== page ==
Our trustee talks about his visit to our project, located in the Santa Fe neighbourhood known as the “tolerance zone” in BogotáRead More
The first time I kicked a ball I was 10 years old. It wasn’t very common to pick football as a sport in my school, it was more common to see girls practicing more “female sports” like Volleyball or tennis. My father took me for a walk in the park and brought a football with him, he started to pass it to me and explained the game. I loved the feeling of excitement before scoring, connecting with others, and how powerful it felt to hit the ball. Then I joined a female team and we won medals! Since then I’ve always tried to make time for football, some years have been easier than others. At the moment, I play for a team in Bogota, called Stark Club.
My interest in women’s football has grown in the past few years, especially by the time I did my Masters in International Development and discussed feminism. Learning about feminism and being aware of what’s going on in terms of gender inequality in women’s football raised in in me a sense of injustice and social discontent. Playing football made me realise I’ve grown up with the social constructs that society imposes on us like: women are not as good as men in football, female football is boring, and so on. In fact, one of the many examples where this isn’t true is Barcelona breaking the world attendance record of a women’s match with 91,648 spectators, earlier this year. Women’s Barcelona is one of the teams that are considered better than their male counterparts: along with the United States, Barcelona, and Australia, among others (teams that have a reasonable amount of financial support).
Men’s teams have always been supported financially, having tools, resources, staff, publicity, visibility, high-quality training, tournaments, and so on. So the issue is structural, not physiological. More and more people especially women are realizing this and are now standing up to defend their rights. The biggest milestone in the movement for equality within Football until now was achieved by US Women’s football. The players, (USWNT), won a collective lawsuit filed in 2019, where they denounced the wage discrimination against the United States Soccer Federation (USSF), and have reached a $24 million agreement.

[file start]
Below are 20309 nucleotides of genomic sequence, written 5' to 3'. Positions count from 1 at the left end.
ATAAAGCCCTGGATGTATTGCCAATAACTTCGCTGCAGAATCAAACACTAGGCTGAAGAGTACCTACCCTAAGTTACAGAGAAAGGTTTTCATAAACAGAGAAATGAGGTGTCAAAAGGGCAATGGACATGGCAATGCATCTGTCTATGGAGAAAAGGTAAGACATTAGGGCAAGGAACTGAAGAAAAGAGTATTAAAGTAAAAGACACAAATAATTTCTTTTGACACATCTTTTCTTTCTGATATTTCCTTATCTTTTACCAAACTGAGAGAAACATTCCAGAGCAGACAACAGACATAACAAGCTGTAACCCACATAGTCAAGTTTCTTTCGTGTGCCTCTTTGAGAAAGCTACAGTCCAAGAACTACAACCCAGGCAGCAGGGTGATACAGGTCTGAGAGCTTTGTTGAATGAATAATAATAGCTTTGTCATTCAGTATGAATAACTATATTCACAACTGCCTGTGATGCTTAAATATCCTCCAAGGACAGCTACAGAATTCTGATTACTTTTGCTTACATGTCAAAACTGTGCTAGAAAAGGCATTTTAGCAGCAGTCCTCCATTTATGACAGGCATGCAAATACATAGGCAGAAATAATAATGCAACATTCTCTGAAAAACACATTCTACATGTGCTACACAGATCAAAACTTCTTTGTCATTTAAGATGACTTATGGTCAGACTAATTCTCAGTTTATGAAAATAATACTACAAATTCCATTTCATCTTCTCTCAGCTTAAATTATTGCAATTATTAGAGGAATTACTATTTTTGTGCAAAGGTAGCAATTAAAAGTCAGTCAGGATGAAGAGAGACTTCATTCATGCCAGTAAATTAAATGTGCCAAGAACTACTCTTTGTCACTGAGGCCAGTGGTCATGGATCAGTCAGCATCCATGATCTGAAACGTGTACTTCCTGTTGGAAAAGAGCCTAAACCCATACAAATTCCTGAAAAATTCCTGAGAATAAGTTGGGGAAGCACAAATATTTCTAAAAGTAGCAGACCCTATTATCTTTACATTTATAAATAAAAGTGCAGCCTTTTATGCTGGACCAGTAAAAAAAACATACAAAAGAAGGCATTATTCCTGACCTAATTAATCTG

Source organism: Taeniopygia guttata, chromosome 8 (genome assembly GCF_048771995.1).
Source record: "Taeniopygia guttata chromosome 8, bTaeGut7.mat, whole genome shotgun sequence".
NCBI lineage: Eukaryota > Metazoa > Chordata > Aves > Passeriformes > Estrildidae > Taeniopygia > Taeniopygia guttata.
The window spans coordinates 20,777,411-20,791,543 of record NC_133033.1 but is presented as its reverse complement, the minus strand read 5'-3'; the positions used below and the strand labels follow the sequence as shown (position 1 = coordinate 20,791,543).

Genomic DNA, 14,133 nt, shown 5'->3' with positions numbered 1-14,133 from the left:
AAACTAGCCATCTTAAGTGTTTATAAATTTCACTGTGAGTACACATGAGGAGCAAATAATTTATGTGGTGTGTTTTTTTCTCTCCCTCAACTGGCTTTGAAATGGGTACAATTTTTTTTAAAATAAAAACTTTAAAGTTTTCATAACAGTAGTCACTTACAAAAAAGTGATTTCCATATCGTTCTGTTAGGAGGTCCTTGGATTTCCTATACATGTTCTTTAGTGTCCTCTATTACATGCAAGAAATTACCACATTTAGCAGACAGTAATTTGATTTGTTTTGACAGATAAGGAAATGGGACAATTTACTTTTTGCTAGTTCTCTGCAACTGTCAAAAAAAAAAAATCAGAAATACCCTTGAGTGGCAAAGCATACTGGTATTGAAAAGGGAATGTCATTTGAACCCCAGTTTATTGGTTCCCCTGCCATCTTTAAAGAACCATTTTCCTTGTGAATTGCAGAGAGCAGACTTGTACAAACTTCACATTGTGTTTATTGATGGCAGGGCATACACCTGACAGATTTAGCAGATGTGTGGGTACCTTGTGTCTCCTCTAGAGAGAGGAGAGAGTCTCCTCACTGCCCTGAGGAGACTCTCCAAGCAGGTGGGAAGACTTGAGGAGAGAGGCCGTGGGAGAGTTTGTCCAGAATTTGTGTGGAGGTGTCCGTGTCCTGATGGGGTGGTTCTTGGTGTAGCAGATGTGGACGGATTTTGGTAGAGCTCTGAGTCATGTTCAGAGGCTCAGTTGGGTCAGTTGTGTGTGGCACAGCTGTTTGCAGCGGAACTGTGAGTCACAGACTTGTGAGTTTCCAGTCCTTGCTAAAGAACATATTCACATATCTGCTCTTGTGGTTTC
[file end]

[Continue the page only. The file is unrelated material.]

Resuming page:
Tiempo de Juego (TDJ) is one of CCC’s longest project partners working to prevent the participation of children and young people (CYP) in gangs and criminal activities. TDJ also promotes community transformation through sports, arts, and technology to enhance the capacities of CYP. They’ve recently formed the first women’s team in Soacha, Cundinamarca (one of the most vulnerable populations near Bogotá): the “Cazucá Football Club”.
CCC proposed a friendly match between our work team and Cazuca Football club to strengthen our long partnership and raise awareness of the importance of women’s participation in a traditionally “male sport”. For the official International Day of Women’s in Football, May 23rd of 2022, we held a Women’s football day at our partner TDJ’s centre in Bogotá. CCC contacted three professional players from three local women’s football clubs in Bogotá: Jacky Fonseca from the Equidad Club, Venus Pineda from the Fortaleza Club, and Viverly Erazo from the Millonarios Club.
The day finally arrived! The Children Change Colombia team (formed by the female football club Stark, Carol Betancourt- fundraising Coordinator, and Liliana Rodriguez – MEAL Officer) arrived at the TDJ soccer field ready to celebrate this iconic day. The event opened with a meet and greet with Jacky, Venus and Viverly, where girls from the Cazucá F.C asked them questions about the role of women in football, challenges, advice, and more.
Finally, the protagonists were the girls from Cazuca FC, who had spent months training and preparing. We wanted to keep it simple and focused on enjoying football and celebrating it. The CazucáFC girls were the winners! They showed strength, vitality, a lot of power, and plenty of potential.
I believe our greatest achievement was being able to generate a space where girls could engage in a dialogue about women’s football, their role in the sports industry, and their representation in this profession.